Despite its off-putting name, a “Crummey trust” can provide favorable results for individuals who have a significant amount of assets. This device might be incorporated into a comprehensive estate plan.
Background: One of the basic ways of saving estate tax is to utilize the annual gift-tax exclusion during your lifetime. Currently, this provision enables you to give away up to $14,000 each year to a donee without paying any federal gift tax ($28,000 for a joint gift by a married couple). For example, if you have two adult children and three grandchildren, you and your spouse can give each one $28,000 for a grand total of $140,000 in tax-free gifts.
This is a relatively simple way to reduce your taxable estate. (Gifts in amounts above the annual exclusion may be sheltered from gift tax by the lifetime gift-tax exemption of $5.43 million in 2015, but this reduces the effective estate-tax shelter.)
When you make an outright gift to a beneficiary like a child, however, you give up control over the assets. So, you run the risk that the money may be squandered—especially if the child is young or irresponsible. Instead, if the assets are transferred to a trust with the child as a beneficiary, you can appoint a trustee to manage the property. After a set period of time (e.g., when the child reaches a certain age), the assets are distributed to the child.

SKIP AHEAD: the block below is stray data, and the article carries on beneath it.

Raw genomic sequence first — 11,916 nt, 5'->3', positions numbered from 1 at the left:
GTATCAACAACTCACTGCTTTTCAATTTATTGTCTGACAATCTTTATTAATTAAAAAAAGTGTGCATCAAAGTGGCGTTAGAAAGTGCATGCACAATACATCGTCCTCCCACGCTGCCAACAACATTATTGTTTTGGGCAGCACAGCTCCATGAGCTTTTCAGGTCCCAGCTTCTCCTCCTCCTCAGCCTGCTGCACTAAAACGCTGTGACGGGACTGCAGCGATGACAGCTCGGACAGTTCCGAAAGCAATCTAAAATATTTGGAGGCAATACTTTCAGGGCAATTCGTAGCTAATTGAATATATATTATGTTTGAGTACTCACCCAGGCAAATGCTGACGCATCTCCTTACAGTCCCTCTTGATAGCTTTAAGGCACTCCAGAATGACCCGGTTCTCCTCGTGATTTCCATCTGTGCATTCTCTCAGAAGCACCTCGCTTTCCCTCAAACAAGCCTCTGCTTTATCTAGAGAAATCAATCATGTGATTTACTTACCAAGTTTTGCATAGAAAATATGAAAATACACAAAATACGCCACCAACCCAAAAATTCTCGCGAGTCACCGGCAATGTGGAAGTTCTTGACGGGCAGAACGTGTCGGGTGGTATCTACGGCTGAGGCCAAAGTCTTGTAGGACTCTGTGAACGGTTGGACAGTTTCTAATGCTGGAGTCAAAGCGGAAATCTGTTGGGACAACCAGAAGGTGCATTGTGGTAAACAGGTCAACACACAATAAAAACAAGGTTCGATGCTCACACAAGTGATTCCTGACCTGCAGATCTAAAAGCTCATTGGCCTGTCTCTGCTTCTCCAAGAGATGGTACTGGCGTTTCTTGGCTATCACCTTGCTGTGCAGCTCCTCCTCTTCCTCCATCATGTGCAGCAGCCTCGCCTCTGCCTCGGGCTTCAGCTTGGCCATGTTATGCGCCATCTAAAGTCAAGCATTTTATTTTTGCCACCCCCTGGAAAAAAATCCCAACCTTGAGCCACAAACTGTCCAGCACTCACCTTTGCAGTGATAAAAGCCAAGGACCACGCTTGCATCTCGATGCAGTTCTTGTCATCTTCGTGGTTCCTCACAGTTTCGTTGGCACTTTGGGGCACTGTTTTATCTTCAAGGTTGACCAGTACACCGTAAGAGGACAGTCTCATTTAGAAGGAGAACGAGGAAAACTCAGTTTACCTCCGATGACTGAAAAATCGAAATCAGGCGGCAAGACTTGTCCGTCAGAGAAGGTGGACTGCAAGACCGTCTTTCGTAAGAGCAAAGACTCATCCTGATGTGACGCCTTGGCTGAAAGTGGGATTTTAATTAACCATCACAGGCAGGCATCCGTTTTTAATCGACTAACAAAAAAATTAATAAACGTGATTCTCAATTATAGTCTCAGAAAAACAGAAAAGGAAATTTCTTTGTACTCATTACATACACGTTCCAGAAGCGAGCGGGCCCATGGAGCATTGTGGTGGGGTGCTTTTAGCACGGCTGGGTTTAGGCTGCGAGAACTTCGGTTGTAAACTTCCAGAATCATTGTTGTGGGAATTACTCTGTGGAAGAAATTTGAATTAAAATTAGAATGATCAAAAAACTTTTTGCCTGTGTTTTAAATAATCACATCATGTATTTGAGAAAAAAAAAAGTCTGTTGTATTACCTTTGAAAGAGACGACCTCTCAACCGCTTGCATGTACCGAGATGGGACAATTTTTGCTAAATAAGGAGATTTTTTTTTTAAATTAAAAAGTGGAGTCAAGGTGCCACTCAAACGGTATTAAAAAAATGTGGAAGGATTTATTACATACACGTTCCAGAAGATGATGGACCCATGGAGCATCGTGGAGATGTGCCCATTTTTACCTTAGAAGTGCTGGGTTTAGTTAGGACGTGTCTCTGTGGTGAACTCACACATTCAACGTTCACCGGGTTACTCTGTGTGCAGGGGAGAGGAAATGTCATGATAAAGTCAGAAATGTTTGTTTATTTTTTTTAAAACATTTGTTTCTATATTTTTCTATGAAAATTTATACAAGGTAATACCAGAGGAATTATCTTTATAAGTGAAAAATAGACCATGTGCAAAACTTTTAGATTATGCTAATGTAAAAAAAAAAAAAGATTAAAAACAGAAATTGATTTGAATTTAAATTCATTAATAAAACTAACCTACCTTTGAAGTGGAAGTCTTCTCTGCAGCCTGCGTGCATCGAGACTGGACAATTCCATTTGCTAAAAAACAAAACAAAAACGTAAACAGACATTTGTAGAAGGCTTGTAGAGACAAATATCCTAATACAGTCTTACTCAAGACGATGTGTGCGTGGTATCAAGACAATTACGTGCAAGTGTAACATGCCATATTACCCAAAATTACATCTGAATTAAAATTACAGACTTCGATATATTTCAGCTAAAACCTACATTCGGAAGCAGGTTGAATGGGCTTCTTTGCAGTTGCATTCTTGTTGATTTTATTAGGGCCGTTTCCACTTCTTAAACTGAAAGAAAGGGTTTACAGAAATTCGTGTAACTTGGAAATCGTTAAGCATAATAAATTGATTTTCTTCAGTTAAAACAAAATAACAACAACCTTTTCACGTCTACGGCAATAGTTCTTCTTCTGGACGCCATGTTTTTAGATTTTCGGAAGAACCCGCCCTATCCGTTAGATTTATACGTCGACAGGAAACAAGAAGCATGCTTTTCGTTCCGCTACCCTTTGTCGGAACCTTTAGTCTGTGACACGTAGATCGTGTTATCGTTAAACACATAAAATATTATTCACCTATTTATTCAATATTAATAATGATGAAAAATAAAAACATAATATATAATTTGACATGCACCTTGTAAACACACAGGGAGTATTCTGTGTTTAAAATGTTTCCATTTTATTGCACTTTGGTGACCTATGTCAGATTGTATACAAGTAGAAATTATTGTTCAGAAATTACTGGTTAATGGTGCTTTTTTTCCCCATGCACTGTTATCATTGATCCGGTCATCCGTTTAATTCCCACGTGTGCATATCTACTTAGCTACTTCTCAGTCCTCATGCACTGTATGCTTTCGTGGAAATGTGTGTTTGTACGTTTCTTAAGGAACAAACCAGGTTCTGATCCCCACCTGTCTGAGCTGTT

Potential problem: To qualify for the annual exclusion, the gift must be a “present interest.” When a gift is placed in a trust and is not distributed to the beneficiary for a period of years, it is generally considered a “future interest.” This results in a taxable gift. The Crummey trust (named for the case that authorizes its use) was devised as a solution to this problem. Typically, the beneficiary of the trust is granted the right to withdraw trust principal shortly after it is transferred to the trust. Since the beneficiary has a present right of withdrawal, the gift qualifies for the gift-tax exclusion.
Of course, if you are the donor of the trust, you may not want your child to withdraw the assets. Nevertheless, these so-called Crummey powers are usually not exercised. While the beneficiary must be notified of the withdrawal power, he or she may be too young to understand the implications. The trust principal does not have to be paid out when the beneficiary reaches a certain age, so the trust can continue for a long period of time.
Be aware that there are several variations on this theme. Typically, this is not a do-it-yourself proposition. Setting up and administering a Crummey trust usually requires expert professional assistance.